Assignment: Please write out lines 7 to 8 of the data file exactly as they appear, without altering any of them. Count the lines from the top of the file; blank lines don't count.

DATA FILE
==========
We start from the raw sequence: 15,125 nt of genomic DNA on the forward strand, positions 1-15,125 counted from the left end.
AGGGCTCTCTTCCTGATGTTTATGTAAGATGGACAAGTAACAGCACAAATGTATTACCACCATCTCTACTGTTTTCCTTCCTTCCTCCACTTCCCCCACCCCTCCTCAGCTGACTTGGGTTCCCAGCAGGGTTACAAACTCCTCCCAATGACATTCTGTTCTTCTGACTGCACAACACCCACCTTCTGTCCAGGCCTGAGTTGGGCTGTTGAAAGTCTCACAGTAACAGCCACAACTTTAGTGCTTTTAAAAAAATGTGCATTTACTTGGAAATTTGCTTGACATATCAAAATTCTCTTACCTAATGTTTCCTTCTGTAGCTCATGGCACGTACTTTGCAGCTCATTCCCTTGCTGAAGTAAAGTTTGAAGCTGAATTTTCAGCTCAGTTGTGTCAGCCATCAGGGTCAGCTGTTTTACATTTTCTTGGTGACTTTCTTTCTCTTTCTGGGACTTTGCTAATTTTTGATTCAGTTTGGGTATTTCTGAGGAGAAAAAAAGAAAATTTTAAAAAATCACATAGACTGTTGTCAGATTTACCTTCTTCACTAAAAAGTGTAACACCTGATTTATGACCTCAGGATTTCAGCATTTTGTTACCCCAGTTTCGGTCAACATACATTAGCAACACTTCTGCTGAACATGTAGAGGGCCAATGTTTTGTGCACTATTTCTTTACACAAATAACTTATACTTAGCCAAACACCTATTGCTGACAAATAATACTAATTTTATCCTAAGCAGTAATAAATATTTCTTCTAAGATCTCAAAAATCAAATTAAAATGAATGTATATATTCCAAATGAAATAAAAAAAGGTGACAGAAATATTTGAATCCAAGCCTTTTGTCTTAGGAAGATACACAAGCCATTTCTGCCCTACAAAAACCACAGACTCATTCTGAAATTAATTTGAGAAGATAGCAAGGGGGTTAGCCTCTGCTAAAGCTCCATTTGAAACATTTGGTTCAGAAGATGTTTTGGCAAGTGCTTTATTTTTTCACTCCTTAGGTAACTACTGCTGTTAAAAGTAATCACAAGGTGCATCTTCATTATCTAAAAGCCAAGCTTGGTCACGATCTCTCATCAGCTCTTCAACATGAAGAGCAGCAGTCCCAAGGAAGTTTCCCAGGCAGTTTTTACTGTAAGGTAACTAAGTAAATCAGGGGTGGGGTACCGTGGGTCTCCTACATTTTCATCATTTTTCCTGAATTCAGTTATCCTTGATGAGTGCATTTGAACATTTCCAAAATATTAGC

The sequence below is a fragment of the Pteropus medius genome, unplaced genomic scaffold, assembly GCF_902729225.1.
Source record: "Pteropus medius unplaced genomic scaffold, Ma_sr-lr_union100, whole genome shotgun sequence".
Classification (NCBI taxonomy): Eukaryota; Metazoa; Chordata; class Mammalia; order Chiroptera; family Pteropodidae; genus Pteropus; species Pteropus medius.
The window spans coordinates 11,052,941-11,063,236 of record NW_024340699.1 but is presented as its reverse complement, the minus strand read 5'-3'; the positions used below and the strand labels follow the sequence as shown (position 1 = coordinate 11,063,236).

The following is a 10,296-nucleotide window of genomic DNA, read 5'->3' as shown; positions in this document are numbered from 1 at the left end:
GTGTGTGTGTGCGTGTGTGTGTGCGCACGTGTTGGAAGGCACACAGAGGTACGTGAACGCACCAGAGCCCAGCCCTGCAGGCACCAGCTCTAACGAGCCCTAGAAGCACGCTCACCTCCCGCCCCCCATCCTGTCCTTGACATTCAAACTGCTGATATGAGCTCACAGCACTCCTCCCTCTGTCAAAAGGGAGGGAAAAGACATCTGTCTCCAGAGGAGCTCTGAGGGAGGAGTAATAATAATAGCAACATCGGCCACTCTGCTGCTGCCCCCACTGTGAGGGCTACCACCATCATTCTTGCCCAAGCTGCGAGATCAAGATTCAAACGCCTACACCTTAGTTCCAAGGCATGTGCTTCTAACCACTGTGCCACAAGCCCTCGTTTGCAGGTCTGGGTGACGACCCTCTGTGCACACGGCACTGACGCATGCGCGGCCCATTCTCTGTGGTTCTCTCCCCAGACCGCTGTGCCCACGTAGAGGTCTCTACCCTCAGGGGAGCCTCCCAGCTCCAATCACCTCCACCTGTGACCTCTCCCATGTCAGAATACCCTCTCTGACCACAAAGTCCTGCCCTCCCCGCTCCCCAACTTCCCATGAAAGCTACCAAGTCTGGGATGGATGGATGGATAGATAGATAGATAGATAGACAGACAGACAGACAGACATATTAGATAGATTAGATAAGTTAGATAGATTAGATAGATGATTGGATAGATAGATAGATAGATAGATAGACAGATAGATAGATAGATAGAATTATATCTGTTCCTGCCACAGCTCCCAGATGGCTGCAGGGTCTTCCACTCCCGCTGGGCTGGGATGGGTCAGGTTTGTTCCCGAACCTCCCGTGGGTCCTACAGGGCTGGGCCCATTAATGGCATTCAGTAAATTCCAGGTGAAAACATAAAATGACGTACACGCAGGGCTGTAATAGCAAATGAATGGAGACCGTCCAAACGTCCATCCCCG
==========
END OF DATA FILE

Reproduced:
The following is a 10,296-nucleotide window of genomic DNA, read 5'->3' as shown; positions in this document are numbered from 1 at the left end:
GTGTGTGTGTGCGTGTGTGTGTGCGCACGTGTTGGAAGGCACACAGAGGTACGTGAACGCACCAGAGCCCAGCCCTGCAGGCACCAGCTCTAACGAGCCCTAGAAGCACGCTCACCTCCCGCCCCCCATCCTGTCCTTGACATTCAAACTGCTGATATGAGCTCACAGCACTCCTCCCTCTGTCAAAAGGGAGGGAAAAGACATCTGTCTCCAGAGGAGCTCTGAGGGAGGAGTAATAATAATAGCAACATCGGCCACTCTGCTGCTGCCCCCACTGTGAGGGCTACCACCATCATTCTTGCCCAAGCTGCGAGATCAAGATTCAAACGCCTACACCTTAGTTCCAAGGCATGTGCTTCTAACCACTGTGCCACAAGCCCTCGTTTGCAGGTCTGGGTGACGACCCTCTGTGCACACGGCACTGACGCATGCGCGGCCCATTCTCTGTGGTTCTCTCCCCAGACCGCTGTGCCCACGTAGAGGTCTCTACCCTCAGGGGAGCCTCCCAGCTCCAATCACCTCCACCTGTGACCTCTCCCATGTCAGAATACCCTCTCTGACCACAAAGTCCTGCCCTCCCCGCTCCCCAACTTCCCATGAAAGCTACCAAGTCTGGGATGGATGGATGGATAGATAGATAGATAGATAGACAGACAGACAGACAGACATATTAGATAGATTAGATAAGTTAGATAGATTAGATAGATGATTGGATAGATAGATAGATAGATAGATAGACAGATAGATAGATAGATAGAATTATATCTGTTCCTGCCACAGCTCCCAGATGGCTGCAGGGTCTTCCACTCCCGCTGGGCTGGGATGGGTCAGGTTTGTTCCCGAACCTCCCGTGGGTCCTACAGGGCTGGGCCCATTAATGGCATTCAGTAAATTCCAGGTGAAAACATAAAATGACGTACACGCAGGGCTGTAATAGCAAATGAATGGAGACCGTCCAAACGTCCATCCCCG